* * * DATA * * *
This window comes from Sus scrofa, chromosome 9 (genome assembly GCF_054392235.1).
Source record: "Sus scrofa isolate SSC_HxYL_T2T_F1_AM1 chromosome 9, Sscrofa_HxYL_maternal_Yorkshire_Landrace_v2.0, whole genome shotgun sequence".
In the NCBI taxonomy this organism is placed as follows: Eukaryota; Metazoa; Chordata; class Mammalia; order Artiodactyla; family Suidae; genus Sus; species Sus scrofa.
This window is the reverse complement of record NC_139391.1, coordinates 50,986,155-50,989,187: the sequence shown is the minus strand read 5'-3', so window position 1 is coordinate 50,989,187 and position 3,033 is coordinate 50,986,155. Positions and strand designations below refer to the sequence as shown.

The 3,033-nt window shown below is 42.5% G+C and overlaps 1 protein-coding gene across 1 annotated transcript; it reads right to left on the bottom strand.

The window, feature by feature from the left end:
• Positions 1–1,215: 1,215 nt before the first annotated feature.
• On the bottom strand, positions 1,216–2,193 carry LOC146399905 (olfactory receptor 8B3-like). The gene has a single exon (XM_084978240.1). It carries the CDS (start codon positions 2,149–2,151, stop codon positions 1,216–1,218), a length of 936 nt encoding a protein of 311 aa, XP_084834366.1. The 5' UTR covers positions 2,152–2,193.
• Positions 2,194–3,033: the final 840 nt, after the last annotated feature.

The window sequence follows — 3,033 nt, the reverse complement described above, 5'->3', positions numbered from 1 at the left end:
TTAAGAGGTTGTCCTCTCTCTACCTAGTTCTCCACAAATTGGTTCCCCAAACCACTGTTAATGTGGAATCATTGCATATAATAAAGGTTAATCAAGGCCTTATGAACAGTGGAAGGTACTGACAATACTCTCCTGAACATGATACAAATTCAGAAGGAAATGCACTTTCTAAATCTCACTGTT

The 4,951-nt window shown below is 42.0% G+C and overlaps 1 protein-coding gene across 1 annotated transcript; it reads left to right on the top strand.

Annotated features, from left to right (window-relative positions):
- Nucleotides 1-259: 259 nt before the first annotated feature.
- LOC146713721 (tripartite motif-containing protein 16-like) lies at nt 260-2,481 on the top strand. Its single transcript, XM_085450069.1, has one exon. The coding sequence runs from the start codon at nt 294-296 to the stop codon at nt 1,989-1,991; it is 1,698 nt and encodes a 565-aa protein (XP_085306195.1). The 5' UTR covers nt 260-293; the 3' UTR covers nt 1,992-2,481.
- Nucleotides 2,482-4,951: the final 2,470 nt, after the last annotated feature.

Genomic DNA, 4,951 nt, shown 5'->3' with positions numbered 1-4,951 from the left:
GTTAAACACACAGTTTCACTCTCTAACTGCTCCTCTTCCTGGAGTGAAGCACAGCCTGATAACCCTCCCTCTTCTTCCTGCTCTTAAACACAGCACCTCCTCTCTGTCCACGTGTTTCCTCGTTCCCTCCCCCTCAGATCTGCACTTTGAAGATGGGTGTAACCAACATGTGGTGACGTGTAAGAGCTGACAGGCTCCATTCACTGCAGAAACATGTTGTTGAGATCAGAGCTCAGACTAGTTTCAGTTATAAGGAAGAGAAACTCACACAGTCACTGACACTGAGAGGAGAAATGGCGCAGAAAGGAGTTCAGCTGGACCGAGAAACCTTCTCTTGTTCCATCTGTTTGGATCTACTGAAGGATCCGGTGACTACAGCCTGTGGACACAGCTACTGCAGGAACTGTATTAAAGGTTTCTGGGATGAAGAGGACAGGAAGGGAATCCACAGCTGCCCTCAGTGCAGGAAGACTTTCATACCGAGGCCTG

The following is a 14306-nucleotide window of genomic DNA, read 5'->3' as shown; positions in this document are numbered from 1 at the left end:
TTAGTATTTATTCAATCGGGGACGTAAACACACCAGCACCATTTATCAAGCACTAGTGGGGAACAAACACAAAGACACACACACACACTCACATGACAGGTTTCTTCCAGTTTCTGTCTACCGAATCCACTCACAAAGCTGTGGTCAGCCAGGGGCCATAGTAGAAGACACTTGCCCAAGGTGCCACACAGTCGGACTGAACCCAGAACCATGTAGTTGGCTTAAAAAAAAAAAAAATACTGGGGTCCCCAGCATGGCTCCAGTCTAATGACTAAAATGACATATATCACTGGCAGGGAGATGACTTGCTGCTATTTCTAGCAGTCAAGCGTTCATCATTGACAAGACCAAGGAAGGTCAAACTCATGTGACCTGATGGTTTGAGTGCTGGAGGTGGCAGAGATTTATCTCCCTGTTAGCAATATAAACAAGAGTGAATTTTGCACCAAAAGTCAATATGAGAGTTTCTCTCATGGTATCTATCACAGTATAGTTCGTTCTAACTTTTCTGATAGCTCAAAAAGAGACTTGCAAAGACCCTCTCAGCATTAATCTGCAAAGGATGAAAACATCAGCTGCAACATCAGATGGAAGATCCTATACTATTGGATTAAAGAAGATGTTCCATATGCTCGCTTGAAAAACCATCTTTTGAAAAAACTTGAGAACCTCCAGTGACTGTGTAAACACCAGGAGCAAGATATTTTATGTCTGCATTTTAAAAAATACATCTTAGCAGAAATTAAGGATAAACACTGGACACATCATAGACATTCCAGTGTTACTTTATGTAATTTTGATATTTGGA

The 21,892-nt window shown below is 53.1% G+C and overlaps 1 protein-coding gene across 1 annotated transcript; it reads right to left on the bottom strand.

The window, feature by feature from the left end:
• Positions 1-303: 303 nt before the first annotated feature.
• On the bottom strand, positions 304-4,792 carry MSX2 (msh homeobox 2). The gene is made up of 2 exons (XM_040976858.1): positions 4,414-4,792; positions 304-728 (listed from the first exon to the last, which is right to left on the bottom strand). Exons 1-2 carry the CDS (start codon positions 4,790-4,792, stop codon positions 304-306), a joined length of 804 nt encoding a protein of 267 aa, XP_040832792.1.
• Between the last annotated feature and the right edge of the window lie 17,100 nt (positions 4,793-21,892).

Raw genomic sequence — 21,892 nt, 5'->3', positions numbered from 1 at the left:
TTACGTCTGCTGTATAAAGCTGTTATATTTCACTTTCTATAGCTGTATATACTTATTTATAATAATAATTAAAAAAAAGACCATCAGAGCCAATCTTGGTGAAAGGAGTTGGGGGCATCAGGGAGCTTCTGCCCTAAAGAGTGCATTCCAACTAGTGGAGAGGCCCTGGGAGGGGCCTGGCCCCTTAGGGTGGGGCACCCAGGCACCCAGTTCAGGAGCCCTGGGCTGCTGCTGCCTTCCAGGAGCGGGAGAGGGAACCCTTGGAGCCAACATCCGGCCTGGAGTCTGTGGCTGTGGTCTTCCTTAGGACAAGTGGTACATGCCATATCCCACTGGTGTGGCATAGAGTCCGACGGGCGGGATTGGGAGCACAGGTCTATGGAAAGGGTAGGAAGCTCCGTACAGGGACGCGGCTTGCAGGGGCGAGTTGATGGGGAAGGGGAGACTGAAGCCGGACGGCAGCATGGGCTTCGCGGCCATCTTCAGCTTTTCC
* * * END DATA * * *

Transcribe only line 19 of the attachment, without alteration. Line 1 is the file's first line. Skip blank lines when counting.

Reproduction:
The following is a 14306-nucleotide window of genomic DNA, read 5'->3' as shown; positions in this document are numbered from 1 at the left end: